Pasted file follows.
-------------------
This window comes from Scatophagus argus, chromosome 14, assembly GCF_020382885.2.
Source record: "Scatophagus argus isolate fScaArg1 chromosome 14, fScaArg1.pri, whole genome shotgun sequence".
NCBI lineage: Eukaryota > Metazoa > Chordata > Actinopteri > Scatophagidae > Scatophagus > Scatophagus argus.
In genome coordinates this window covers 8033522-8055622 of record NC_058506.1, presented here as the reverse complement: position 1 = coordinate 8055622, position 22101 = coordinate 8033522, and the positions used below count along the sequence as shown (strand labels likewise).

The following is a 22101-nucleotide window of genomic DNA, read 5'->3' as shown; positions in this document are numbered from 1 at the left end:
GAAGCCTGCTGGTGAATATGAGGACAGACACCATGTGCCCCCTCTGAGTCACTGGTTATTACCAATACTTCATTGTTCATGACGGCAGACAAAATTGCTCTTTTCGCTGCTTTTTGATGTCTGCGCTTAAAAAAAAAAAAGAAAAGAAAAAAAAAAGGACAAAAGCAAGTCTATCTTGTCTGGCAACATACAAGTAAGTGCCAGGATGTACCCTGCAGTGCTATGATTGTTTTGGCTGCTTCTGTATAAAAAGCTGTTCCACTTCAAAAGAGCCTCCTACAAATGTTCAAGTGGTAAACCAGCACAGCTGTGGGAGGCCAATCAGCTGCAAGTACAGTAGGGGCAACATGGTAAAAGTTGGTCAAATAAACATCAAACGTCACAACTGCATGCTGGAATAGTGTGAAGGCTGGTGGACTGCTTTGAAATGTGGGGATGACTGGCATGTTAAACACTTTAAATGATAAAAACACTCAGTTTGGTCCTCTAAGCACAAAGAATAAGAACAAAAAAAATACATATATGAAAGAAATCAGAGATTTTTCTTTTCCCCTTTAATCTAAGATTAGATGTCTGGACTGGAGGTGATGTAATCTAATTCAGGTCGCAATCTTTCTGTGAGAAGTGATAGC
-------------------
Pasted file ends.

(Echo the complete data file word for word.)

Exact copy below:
This window comes from Scatophagus argus, chromosome 14, assembly GCF_020382885.2.
Source record: "Scatophagus argus isolate fScaArg1 chromosome 14, fScaArg1.pri, whole genome shotgun sequence".
NCBI lineage: Eukaryota > Metazoa > Chordata > Actinopteri > Scatophagidae > Scatophagus > Scatophagus argus.
In genome coordinates this window covers 8033522-8055622 of record NC_058506.1, presented here as the reverse complement: position 1 = coordinate 8055622, position 22101 = coordinate 8033522, and the positions used below count along the sequence as shown (strand labels likewise).

The following is a 22101-nucleotide window of genomic DNA, read 5'->3' as shown; positions in this document are numbered from 1 at the left end:
GAAGCCTGCTGGTGAATATGAGGACAGACACCATGTGCCCCCTCTGAGTCACTGGTTATTACCAATACTTCATTGTTCATGACGGCAGACAAAATTGCTCTTTTCGCTGCTTTTTGATGTCTGCGCTTAAAAAAAAAAAAGAAAAGAAAAAAAAAAGGACAAAAGCAAGTCTATCTTGTCTGGCAACATACAAGTAAGTGCCAGGATGTACCCTGCAGTGCTATGATTGTTTTGGCTGCTTCTGTATAAAAAGCTGTTCCACTTCAAAAGAGCCTCCTACAAATGTTCAAGTGGTAAACCAGCACAGCTGTGGGAGGCCAATCAGCTGCAAGTACAGTAGGGGCAACATGGTAAAAGTTGGTCAAATAAACATCAAACGTCACAACTGCATGCTGGAATAGTGTGAAGGCTGGTGGACTGCTTTGAAATGTGGGGATGACTGGCATGTTAAACACTTTAAATGATAAAAACACTCAGTTTGGTCCTCTAAGCACAAAGAATAAGAACAAAAAAAATACATATATGAAAGAAATCAGAGATTTTTCTTTTCCCCTTTAATCTAAGATTAGATGTCTGGACTGGAGGTGATGTAATCTAATTCAGGTCGCAATCTTTCTGTGAGAAGTGATAGC